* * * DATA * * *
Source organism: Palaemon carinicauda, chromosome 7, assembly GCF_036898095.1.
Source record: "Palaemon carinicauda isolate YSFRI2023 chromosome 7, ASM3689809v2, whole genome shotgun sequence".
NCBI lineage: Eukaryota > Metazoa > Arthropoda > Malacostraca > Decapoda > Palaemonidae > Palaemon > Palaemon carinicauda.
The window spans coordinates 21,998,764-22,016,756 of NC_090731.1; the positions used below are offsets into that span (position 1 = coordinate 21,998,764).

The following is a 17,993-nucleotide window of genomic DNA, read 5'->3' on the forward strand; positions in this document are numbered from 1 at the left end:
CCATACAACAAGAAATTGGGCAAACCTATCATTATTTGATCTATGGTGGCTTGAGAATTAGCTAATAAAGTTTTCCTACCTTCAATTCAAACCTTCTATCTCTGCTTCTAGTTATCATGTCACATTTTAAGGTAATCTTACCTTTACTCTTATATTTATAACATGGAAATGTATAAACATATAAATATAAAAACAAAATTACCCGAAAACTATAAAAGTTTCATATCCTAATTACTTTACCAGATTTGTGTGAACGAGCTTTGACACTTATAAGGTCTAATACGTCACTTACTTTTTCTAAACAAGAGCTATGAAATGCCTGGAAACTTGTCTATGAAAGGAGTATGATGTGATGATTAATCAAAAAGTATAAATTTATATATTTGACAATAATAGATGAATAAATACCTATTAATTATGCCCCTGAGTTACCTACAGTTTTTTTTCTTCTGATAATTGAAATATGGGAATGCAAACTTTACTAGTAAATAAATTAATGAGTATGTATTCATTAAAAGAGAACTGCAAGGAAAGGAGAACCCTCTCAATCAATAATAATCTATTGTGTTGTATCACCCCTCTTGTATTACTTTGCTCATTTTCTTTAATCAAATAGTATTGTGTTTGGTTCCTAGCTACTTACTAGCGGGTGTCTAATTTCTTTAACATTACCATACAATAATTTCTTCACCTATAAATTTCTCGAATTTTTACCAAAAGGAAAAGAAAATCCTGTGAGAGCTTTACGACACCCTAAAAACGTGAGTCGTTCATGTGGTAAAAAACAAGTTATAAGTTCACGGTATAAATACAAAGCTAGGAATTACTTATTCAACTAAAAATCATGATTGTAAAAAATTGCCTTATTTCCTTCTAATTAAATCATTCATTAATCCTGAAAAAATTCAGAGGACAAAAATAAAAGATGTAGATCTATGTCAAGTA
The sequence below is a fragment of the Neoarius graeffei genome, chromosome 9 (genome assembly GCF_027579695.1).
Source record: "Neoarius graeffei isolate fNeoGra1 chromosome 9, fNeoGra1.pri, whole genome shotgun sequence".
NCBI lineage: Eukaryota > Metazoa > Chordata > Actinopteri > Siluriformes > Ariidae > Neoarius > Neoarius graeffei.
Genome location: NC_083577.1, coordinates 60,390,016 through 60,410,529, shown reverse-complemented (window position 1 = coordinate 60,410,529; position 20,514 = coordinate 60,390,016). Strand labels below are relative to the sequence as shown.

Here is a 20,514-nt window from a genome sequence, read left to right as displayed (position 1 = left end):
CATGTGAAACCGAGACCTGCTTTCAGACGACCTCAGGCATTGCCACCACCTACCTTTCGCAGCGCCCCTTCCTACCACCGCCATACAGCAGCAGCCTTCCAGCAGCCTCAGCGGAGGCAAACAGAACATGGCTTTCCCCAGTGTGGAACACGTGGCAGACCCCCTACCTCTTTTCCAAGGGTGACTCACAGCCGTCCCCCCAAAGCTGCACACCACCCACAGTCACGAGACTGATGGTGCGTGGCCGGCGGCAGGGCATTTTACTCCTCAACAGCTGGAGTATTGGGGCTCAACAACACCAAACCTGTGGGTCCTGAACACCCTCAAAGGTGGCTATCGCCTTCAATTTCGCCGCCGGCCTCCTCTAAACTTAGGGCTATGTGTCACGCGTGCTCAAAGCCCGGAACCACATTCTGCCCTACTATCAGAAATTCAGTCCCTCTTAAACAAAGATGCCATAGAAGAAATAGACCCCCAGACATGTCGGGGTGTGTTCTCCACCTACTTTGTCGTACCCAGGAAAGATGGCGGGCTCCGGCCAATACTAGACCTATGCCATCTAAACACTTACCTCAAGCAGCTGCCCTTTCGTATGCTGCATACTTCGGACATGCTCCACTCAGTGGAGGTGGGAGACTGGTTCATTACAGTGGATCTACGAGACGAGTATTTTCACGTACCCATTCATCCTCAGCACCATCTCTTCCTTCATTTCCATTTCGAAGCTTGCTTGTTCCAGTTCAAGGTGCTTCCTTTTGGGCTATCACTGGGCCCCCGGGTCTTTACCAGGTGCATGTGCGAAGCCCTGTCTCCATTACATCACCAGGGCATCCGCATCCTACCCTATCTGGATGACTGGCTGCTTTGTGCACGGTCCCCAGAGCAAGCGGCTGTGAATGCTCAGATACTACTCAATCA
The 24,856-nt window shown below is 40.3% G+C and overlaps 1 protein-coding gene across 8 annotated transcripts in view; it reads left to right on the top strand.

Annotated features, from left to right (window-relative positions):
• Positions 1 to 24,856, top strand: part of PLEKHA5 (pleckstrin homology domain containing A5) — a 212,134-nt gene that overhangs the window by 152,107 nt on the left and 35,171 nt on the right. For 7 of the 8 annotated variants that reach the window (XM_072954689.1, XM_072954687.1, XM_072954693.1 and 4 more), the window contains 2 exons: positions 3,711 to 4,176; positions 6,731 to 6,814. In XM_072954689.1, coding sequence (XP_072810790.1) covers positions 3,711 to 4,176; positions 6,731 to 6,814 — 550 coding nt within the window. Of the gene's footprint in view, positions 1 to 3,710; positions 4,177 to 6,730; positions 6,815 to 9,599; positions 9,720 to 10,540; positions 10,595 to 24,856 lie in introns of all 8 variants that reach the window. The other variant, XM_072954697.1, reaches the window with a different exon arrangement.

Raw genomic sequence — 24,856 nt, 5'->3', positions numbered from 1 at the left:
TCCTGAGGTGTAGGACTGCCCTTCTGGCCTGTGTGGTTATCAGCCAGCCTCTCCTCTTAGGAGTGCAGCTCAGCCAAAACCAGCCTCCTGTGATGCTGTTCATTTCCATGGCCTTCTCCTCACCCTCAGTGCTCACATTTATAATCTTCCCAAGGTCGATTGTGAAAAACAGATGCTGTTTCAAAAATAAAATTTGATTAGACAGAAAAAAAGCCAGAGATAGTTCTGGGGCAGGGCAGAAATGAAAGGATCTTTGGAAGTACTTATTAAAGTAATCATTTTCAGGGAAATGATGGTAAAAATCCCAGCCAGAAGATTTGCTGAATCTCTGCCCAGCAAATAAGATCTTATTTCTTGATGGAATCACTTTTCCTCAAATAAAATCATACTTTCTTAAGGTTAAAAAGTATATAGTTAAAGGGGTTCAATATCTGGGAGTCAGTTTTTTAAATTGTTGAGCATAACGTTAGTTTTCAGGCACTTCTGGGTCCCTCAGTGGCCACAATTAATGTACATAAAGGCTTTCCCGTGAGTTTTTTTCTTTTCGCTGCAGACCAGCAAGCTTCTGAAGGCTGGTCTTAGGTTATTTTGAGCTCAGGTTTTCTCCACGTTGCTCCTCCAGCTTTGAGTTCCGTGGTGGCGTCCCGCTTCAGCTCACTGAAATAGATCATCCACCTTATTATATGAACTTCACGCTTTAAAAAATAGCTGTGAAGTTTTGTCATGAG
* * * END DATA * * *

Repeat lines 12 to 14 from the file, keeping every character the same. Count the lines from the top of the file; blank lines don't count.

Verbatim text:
CATGTGAAACCGAGACCTGCTTTCAGACGACCTCAGGCATTGCCACCACCTACCTTTCGCAGCGCCCCTTCCTACCACCGCCATACAGCAGCAGCCTTCCAGCAGCCTCAGCGGAGGCAAACAGAACATGGCTTTCCCCAGTGTGGAACACGTGGCAGACCCCCTACCTCTTTTCCAAGGGTGACTCACAGCCGTCCCCCCAAAGCTGCACACCACCCACAGTCACGAGACTGATGGTGCGTGGCCGGCGGCAGGGCATTTTACTCCTCAACAGCTGGAGTATTGGGGCTCAACAACACCAAACCTGTGGGTCCTGAACACCCTCAAAGGTGGCTATCGCCTTCAATTTCGCCGCCGGCCTCCTCTAAACTTAGGGCTATGTGTCACGCGTGCTCAAAGCCCGGAACCACATTCTGCCCTACTATCAGAAATTCAGTCCCTCTTAAACAAAGATGCCATAGAAGAAATAGACCCCCAGACATGTCGGGGTGTGTTCTCCACCTACTTTGTCGTACCCAGGAAAGATGGCGGGCTCCGGCCAATACTAGACCTATGCCATCTAAACACTTACCTCAAGCAGCTGCCCTTTCGTATGCTGCATACTTCGGACATGCTCCACTCAGTGGAGGTGGGAGACTGGTTCATTACAGTGGATCTACGAGACGAGTATTTTCACGTACCCATTCATCCTCAGCACCATCTCTTCCTTCATTTCCATTTCGAAGCTTGCTTGTTCCAGTTCAAGGTGCTTCCTTTTGGGCTATCACTGGGCCCCCGGGTCTTTACCAGGTGCATGTGCGAAGCCCTGTCTCCATTACATCACCAGGGCATCCGCATCCTACCCTATCTGGATGACTGGCTGCTTTGTGCACGGTCCCCAGAGCAAGCGGCTGTGAATGCTCAGATACTACTCAATCA
The 24,856-nt window shown below is 40.3% G+C and overlaps 1 protein-coding gene across 8 annotated transcripts in view; it reads left to right on the top strand.

Annotated features, from left to right (window-relative positions):